Home-immediately access 800+ free online publications. Download CD3WD (680 Megabytes) and distribute it to the 3rd World. CD3WD is a 3rd World Development private-sector initiative, mastered by Software Developer Alex Weir and hosted by GNUveau_Networks (From globally distributed organizations, to supercomputers, to a small home server, if it's Linux, we know it.)ar.cn.de.en.es.fr.id.it.ph.po.ru.sw

PREVIOUS PAGETABLE OF CONTENTSNEXT PAGE

Organisation: Asian and Pacific Coconut Community (APCC) (http://www.apcc.org.sg)
Author: P.G.Punchihewa and R.N. Arancon
Edited by AGSI/FAO: Danilo Mejia (Technical), Beverly Lewis (Language&Style), Carolin Bothe (HTML transfer)

CHAPTER XV COCONUT: Post-harvest Operations

5. Economic and Social Considerations

Coconut is a subsistent crop which has provided the basic needs of a number of countries in the tropics for centuries. With the use of coconut oil in the production of soap and margarine in Europe in the 19th century, it was converted into a commercial crop. In the beginning of 20th century copra was the king among the oil seeds. In East Indies it was known as green gold.

However the period after the Second World War saw the substitution of vegetable oils and oleochemicals for coconut oil in international trade. The increase in the output of coconut was marginal. Price of coconut oil fluctuated heavily due to frequent short supply situations. A campaign against coconut oil alleging that it causes cardiovascular diseases aggravated the situation.

With the depressed price of coconut oil, coconut-producing countries have now moved from traditional products to the processing of value added products. Consequently, recent years have seen coconut oil being further processed to produce coco-chemicals. Export of coconut shell charcoal and activated carbon is on the increase though in small quantities; products like coconut cream, nata de coco, fibre dust, coconut powder, coconut water, geo-textiles are finding their way into the international market.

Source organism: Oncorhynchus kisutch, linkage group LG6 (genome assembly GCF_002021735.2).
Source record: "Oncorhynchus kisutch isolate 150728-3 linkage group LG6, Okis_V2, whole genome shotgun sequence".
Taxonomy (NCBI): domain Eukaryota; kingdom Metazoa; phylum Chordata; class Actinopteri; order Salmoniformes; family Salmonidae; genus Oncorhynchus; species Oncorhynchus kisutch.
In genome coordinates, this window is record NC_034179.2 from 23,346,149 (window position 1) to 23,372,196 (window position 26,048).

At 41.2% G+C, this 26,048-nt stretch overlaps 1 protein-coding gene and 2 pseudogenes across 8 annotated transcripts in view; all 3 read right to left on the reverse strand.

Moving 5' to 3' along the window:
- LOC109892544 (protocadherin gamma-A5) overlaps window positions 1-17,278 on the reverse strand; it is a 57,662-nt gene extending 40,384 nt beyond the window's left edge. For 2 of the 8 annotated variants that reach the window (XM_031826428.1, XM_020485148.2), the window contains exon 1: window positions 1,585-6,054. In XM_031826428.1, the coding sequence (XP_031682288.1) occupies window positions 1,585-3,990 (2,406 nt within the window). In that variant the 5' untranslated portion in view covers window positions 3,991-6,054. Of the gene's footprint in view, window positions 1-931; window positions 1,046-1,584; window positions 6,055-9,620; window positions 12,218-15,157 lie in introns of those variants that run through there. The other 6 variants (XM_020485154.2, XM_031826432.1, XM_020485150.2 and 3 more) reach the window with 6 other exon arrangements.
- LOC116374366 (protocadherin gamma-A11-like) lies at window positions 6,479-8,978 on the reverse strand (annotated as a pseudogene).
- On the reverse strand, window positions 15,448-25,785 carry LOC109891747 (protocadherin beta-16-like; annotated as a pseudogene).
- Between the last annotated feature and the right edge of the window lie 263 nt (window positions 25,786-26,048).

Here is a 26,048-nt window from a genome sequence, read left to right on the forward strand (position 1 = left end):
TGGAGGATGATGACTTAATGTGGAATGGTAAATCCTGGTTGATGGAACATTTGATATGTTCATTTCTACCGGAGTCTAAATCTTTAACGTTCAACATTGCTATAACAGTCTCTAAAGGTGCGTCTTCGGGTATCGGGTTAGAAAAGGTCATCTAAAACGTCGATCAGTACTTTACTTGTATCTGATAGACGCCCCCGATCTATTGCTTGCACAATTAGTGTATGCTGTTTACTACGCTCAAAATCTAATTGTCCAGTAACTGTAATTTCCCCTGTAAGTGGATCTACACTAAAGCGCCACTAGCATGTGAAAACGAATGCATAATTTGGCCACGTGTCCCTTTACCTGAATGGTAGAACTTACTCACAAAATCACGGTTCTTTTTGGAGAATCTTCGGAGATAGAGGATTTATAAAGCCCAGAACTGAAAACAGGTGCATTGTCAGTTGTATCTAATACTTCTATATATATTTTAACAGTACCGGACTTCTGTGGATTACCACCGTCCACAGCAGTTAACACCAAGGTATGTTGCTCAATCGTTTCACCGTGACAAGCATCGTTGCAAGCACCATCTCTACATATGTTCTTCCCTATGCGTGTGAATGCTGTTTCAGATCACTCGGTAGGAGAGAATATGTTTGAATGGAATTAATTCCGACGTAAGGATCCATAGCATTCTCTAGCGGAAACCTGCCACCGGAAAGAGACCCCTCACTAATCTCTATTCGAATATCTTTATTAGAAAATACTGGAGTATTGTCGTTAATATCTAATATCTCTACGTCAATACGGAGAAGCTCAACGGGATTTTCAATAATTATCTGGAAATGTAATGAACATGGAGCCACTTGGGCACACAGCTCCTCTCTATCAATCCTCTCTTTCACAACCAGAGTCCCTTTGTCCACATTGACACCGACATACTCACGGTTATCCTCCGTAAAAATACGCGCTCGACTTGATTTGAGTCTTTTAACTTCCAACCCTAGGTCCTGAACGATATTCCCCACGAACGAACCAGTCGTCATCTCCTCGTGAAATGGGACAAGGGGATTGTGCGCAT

Another interesting feature that is becoming evident increasingly is the shift of the foreign markets from the traditional base to new areas. The newly industrialised countries in the East as Taiwan, South Korea are fast emerging as key importers of coconut products.

The medical and other evidence that came to light in the last few years in defence of coconut oil has cleared the misconception and misinformation about it.

Coconut products are also drawing attention as environmentally friendly. Research carried out has proved the adaptability of coconut oil as biodiesel. Coir is an excellent natural fibre which is strong, durable and biodegradable. Coir geotextiles are now becoming popular and is being used increasingly for erosion control particularly where land, bank reinforcements is required as well as for landscaping. Coconut shell which is a major by product of coconut industry finds important uses in daily life in place of non-biodegradable plastic containers. Activated carbon produced out of cocoshell charcoal is used for water purification, air purification and food purification. Fibre dust briquettes have found a place as a soil reconditioner and a suitable nutrient for landscaping and an ideal ready made potting mixture. Coco peat a hundred per cent renewable resource is now replacing bog peat, depletion of which environmentalist feel would destroy land forms, habitat of some unique fauna and flora in the U.K. Coconut water is a safe drink in the world unadulterated and untouched by human hands. Cocowood is a renewable resource and an answer to depleting forests reserves. Coco shell, husk, trunk, coir dust, fronds are energy sources.

Coconut is a smallholder crop and millions of rural people depend on it for survival. Its development particularly in post harvest activities could be the base for rural development in the coconut producing countries.

PREVIOUS PAGETABLE OF CONTENTSNEXT PAGE


INPhO e-mail: inpho@fao.org
INPhO homepage: http://www.fao.org/inpho/